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Old 04 April 2005, 18:04   #21
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Just about every US state (at least every one I know about) requires the use of safety chains; no requirement for these in the UK?

Safety chains are a short length of chain bolted to the trailer tongue, which are crossed under the tongue and fastened (usually by a "J" hook, ut the quick link screw things work OK as well) to the vehicles' trailer hitch. Typically, the chains hang down by 6" or so to allow enough slack for turning. Theory is that if the trailer should come off the hitch, the chains will support the tongue, keeping it from digging in to the asphalt (think pole-vaulting boat), while at the same time not allowing a runaway trailer.

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Old 04 April 2005, 18:40   #22
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Nope; no law about having to use chains here. I think these probably work more effective than the loops of wire we have, especially if they are properly fastened to the car (unlike a loop which is just looped around).
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Old 04 April 2005, 18:58   #23
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As far as I know the driver is being prosecuted for an insecure load which is easy to prove. The trailer has been impounded for Construction and
Use checks which is what you are all talking about. I will keep you posted on the findings. There is another thread going on here at the moment which includes transportation of fuel. I am the first to agree that some health and safety checks are OTT but when you see the consequences of what can happen there is no argument?
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Old 06 April 2005, 14:55   #24
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Quote:
Originally Posted by Tim M
Nope; no law about having to use chains here.

Thanks Tim; Learn something new every day.

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Old 06 April 2005, 16:50   #25
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I have a Hallmark four wheel trailer which carries my Pacific 22.Apart from the normal hitch there is also a loop of chain which was fitted retrospectively by a previous owner.I fitted a Witter ballhitch to my Landcruiser which has a removable pin.I take the pin out,pass in the loop of chain,pin back in and connect up the trailer in the normal way.If the trailer becomes detached then I have 2.7 tonnes of plastic and metal joining me in the back seat-good eh!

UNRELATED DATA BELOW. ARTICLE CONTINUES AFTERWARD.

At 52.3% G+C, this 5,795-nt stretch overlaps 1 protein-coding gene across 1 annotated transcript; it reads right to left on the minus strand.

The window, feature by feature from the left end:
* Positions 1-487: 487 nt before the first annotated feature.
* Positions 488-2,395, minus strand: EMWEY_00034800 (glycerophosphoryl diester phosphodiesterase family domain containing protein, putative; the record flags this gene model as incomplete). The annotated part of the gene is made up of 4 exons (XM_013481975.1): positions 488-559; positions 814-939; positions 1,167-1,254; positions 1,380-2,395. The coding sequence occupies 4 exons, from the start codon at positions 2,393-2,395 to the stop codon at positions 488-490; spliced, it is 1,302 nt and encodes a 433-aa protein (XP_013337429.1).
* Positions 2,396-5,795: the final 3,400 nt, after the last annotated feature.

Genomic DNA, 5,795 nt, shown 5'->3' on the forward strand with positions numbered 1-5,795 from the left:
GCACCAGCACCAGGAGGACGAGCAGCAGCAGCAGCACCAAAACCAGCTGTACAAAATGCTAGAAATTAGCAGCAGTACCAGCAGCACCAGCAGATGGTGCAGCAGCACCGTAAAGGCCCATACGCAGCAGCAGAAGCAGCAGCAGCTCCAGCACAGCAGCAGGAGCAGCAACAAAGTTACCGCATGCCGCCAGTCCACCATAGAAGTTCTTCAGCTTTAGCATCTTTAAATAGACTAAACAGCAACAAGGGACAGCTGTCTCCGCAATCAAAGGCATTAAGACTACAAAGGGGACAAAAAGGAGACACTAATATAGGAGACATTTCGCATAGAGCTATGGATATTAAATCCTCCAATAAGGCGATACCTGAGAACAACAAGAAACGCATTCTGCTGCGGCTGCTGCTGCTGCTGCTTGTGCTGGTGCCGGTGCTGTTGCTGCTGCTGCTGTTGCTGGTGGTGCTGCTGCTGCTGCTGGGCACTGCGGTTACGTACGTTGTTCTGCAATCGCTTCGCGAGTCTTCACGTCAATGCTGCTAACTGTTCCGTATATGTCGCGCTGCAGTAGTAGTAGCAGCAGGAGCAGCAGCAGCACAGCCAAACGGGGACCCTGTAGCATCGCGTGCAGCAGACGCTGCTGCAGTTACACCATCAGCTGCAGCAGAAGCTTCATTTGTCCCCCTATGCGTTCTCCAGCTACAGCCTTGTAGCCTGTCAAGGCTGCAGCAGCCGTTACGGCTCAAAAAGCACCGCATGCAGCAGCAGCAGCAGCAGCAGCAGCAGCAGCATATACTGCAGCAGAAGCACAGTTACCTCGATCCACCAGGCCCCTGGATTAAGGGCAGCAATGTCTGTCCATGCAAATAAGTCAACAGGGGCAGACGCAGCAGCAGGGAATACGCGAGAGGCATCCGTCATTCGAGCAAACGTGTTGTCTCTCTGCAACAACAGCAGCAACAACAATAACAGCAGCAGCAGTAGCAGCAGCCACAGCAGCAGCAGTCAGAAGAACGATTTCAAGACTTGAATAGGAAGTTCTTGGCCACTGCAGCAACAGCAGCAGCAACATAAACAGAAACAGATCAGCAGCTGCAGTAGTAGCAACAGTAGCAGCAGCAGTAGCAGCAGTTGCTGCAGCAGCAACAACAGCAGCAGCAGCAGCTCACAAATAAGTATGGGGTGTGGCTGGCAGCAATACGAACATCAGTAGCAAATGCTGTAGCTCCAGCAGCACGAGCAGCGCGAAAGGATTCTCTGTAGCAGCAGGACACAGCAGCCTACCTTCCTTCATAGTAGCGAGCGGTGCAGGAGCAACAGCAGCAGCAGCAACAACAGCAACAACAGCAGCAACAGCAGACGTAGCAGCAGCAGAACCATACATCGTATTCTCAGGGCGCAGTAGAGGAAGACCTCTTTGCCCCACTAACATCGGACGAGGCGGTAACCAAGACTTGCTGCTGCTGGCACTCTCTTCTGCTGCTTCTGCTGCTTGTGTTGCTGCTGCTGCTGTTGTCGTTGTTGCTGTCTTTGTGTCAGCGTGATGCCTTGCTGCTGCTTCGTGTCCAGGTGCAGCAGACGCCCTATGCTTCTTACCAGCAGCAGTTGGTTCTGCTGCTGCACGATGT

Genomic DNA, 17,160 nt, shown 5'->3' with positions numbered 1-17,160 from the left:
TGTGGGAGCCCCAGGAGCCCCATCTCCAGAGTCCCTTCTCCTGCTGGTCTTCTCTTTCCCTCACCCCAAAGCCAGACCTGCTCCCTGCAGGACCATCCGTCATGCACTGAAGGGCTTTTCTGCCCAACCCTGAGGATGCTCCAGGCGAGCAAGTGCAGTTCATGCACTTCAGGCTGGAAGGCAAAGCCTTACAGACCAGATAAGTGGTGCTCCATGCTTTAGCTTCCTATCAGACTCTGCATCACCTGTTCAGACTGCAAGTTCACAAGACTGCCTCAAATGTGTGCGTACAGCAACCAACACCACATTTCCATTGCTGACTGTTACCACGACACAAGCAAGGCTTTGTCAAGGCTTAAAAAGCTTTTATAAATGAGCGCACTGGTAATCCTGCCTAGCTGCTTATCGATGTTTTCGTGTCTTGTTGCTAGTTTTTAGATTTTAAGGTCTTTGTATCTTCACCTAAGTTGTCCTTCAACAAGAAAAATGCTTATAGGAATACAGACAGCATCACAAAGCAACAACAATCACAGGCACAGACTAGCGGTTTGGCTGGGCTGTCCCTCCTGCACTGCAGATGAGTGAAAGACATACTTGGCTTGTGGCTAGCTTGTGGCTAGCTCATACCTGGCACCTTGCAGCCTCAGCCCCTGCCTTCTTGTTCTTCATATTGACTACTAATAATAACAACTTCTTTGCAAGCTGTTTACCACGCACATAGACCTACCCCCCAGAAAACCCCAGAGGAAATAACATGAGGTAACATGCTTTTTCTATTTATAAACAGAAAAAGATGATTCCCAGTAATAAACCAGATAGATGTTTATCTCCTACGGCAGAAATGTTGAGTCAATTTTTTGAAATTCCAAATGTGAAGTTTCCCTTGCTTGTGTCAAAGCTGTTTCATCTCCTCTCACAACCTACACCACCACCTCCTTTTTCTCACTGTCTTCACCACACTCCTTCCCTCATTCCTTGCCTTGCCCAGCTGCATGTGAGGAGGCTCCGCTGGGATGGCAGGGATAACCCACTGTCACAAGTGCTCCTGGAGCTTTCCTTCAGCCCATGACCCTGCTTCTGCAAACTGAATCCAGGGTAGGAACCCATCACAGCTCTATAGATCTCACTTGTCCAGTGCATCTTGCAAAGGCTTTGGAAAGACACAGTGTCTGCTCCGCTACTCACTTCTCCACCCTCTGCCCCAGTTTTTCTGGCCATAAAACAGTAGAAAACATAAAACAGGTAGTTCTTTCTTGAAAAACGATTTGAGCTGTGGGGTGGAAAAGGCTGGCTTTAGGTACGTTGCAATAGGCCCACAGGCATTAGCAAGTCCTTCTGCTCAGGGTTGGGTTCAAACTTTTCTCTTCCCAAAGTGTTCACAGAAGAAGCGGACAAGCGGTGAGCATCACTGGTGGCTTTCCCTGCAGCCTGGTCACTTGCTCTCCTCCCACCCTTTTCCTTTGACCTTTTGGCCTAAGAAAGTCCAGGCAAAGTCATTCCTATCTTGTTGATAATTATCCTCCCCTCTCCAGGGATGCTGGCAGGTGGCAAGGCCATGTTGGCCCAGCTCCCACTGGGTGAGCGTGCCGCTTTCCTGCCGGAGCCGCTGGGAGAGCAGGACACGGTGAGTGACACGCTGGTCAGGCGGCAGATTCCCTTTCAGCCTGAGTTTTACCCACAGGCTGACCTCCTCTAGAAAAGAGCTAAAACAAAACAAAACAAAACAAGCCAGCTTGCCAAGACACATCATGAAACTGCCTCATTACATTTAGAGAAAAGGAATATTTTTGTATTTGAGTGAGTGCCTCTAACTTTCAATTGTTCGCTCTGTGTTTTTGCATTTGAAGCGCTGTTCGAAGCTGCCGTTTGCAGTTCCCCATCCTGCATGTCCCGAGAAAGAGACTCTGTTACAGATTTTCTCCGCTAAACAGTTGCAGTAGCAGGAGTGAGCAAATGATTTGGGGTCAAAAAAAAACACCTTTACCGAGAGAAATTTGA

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Old 06 April 2005, 18:12   #26
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I know the question was asked at the scene "did you you have a safety rope/chain attached?" but I agree with the past few threads there does not seem to be a requirement for a safety system for an unbraked trailer? Mind you, if you had a safety rope/chain attached it would be hard to prove that you had an "insecure load". Another point worthy of mention is, although the driver was insured to tow, this was only on a third party basis- he has lost everything.
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Old 07 April 2005, 02:55   #27
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..there does not seem to be a requirement for a safety system for an unbraked trailer? .....Martyn
Eh? I thought we had covered the requirements for "secondary couplings" earlier?
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Old 07 April 2005, 08:52   #28
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http://www.dft.gov.uk/stellent/group...ds_506866.hcsp

It seems rather stupid to me that unbraked trailers must have a secondary coupling but braked trailers must have a cable to apply the brakes.

For an unbraked trailer the secondary coupling must keep the nose of the trailer off the ground and still attached to the vehicle - fair enough!!! What seems truly bizarre is that a braked trailer must be allowed to detach itself and apply the brakes!!!

It would seem to me far more sensible to use a secondary coupling on ANY trailer - in fact I always do so but I wonder if I were to do so on a braked trailer and had an accident if I would be punished as that is not what the law requires?

Also didn't realise there was no legal requirement for the weight of the vehicle/trailer to be matched.
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Old 07 April 2005, 10:52   #29
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Doesnt the vehicle weight and trailer weight get covered on the GTW figure on your VIN plate i.e. Gross Train Weight = 6000kg implying that say your car weighs 2500kgs then the max trailer size is 3500kgs.

But as you said Codprawn vehicle and trailer arent matched, though you would expect the manufacturer to have figured that in when they produced the plate.
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Old 07 April 2005, 14:54   #30
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There was a discussion about trailer breakaway cables here:

Trailer break away cable

But I think the upshot was that if you had a large heavy trailer attached to the back of your tow vehicle only by a cable or chain, then, at speed this could be unstable and cause you to lose control of the towing vehicle.
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